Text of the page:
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Cybersecurity Internet Law Technology Media and Telecom United States Supreme Court

SCOTUS Narrowly Interprets CFAA to Avoid Criminalizing ‘Commonplace Computer Activity’

The Court held that only those who obtain information from particular areas of the computer which they are not authorized to access can be said to “exceed authorization,” and the statute does not — as the government had argued — cover behavior where a person accesses information which he is authorized to access but does so for improper purposes.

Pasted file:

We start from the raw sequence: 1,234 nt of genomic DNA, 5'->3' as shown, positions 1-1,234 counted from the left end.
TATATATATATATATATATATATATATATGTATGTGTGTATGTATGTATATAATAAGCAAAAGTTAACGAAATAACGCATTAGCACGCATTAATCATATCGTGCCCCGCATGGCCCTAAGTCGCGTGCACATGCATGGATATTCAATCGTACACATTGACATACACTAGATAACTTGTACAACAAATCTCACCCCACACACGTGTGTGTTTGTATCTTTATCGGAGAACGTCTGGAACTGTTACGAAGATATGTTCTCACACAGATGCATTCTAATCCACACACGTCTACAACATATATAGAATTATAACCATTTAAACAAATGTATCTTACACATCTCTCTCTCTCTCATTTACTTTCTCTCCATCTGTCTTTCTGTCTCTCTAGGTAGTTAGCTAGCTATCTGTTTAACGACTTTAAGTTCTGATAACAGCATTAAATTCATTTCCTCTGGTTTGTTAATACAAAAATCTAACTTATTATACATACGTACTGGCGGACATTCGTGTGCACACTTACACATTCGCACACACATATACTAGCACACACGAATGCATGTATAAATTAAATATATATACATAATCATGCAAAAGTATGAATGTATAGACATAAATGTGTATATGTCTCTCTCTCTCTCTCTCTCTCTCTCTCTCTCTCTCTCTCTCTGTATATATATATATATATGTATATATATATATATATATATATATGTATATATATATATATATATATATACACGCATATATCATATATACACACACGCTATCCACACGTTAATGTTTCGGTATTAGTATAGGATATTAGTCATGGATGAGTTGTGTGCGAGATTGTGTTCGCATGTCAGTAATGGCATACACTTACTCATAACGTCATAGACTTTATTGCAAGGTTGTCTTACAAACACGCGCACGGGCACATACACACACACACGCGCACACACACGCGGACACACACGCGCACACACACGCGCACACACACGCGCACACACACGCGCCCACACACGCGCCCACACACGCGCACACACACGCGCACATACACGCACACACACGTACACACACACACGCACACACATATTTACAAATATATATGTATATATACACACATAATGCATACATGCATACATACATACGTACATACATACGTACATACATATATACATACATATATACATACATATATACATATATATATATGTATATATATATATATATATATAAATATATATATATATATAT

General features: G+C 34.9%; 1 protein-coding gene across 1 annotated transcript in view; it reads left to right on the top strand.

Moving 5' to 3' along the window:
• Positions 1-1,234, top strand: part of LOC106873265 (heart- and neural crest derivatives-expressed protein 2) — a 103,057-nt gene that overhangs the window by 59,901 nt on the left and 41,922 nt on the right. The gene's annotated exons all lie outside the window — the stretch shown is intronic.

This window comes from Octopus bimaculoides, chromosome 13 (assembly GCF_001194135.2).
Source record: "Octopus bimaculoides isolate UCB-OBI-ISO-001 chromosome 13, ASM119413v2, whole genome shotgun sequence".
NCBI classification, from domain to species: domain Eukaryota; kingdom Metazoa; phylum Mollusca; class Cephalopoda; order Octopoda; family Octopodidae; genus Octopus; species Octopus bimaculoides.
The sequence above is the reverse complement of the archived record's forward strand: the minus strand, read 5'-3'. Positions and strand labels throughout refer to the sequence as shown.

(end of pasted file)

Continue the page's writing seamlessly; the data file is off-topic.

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On June 3, 2021, the United States Supreme Court issued a 6-3 opinion in Van Buren v. United States, No. 19-783, resolving the circuit split regarding what it means to “exceed[] authorization” for purposes of the Computer Fraud and Abuse Act (CFAA) 18 U.S.C. §1030 et seq. The Court held that only those who obtain information from particular areas of the computer which they are not authorized to access can be said to “exceed authorization,” and the statute does not — as the government had argued — cover behavior, like Van Buren’s, where a person accesses information which he is authorized to access but does so for improper purposes. This was a long-awaited decision interpreting the CFAA, which has become an important statute in both criminal and civil enforcement relating to computer crime and hacking.

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